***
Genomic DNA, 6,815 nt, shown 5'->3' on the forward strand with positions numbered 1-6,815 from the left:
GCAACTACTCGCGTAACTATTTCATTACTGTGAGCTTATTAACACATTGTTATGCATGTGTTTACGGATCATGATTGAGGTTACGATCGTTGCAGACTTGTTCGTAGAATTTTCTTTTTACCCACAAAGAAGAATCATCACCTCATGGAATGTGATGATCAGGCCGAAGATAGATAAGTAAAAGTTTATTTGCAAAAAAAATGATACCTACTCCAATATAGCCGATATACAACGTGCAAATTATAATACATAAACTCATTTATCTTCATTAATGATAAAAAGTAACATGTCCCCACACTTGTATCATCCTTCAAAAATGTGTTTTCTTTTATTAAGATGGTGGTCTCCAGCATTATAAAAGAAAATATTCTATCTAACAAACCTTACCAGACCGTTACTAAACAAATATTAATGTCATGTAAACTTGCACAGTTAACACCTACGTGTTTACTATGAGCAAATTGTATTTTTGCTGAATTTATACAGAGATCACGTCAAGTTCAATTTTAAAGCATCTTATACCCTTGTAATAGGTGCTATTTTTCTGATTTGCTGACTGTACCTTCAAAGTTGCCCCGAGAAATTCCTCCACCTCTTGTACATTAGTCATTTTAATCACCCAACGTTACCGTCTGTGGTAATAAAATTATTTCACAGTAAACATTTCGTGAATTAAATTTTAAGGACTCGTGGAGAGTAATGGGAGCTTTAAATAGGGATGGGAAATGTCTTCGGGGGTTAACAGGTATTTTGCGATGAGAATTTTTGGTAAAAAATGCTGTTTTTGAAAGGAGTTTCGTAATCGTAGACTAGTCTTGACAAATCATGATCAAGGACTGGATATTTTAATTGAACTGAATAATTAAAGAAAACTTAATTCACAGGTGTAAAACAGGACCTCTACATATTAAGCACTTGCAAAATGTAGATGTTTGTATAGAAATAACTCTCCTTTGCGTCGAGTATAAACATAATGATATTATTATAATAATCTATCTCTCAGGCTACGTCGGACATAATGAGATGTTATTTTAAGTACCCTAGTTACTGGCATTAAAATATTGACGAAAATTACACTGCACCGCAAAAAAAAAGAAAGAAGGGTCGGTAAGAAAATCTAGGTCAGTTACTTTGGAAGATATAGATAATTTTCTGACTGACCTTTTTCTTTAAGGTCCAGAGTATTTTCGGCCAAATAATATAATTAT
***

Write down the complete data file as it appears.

Genomic DNA, 6,815 nt, shown 5'->3' on the forward strand with positions numbered 1-6,815 from the left:
GCAACTACTCGCGTAACTATTTCATTACTGTGAGCTTATTAACACATTGTTATGCATGTGTTTACGGATCATGATTGAGGTTACGATCGTTGCAGACTTGTTCGTAGAATTTTCTTTTTACCCACAAAGAAGAATCATCACCTCATGGAATGTGATGATCAGGCCGAAGATAGATAAGTAAAAGTTTATTTGCAAAAAAAATGATACCTACTCCAATATAGCCGATATACAACGTGCAAATTATAATACATAAACTCATTTATCTTCATTAATGATAAAAAGTAACATGTCCCCACACTTGTATCATCCTTCAAAAATGTGTTTTCTTTTATTAAGATGGTGGTCTCCAGCATTATAAAAGAAAATATTCTATCTAACAAACCTTACCAGACCGTTACTAAACAAATATTAATGTCATGTAAACTTGCACAGTTAACACCTACGTGTTTACTATGAGCAAATTGTATTTTTGCTGAATTTATACAGAGATCACGTCAAGTTCAATTTTAAAGCATCTTATACCCTTGTAATAGGTGCTATTTTTCTGATTTGCTGACTGTACCTTCAAAGTTGCCCCGAGAAATTCCTCCACCTCTTGTACATTAGTCATTTTAATCACCCAACGTTACCGTCTGTGGTAATAAAATTATTTCACAGTAAACATTTCGTGAATTAAATTTTAAGGACTCGTGGAGAGTAATGGGAGCTTTAAATAGGGATGGGAAATGTCTTCGGGGGTTAACAGGTATTTTGCGATGAGAATTTTTGGTAAAAAATGCTGTTTTTGAAAGGAGTTTCGTAATCGTAGACTAGTCTTGACAAATCATGATCAAGGACTGGATATTTTAATTGAACTGAATAATTAAAGAAAACTTAATTCACAGGTGTAAAACAGGACCTCTACATATTAAGCACTTGCAAAATGTAGATGTTTGTATAGAAATAACTCTCCTTTGCGTCGAGTATAAACATAATGATATTATTATAATAATCTATCTCTCAGGCTACGTCGGACATAATGAGATGTTATTTTAAGTACCCTAGTTACTGGCATTAAAATATTGACGAAAATTACACTGCACCGCAAAAAAAAAGAAAGAAGGGTCGGTAAGAAAATCTAGGTCAGTTACTTTGGAAGATATAGATAATTTTCTGACTGACCTTTTTCTTTAAGGTCCAGAGTATTTTCGGCCAAATAATATAATTAT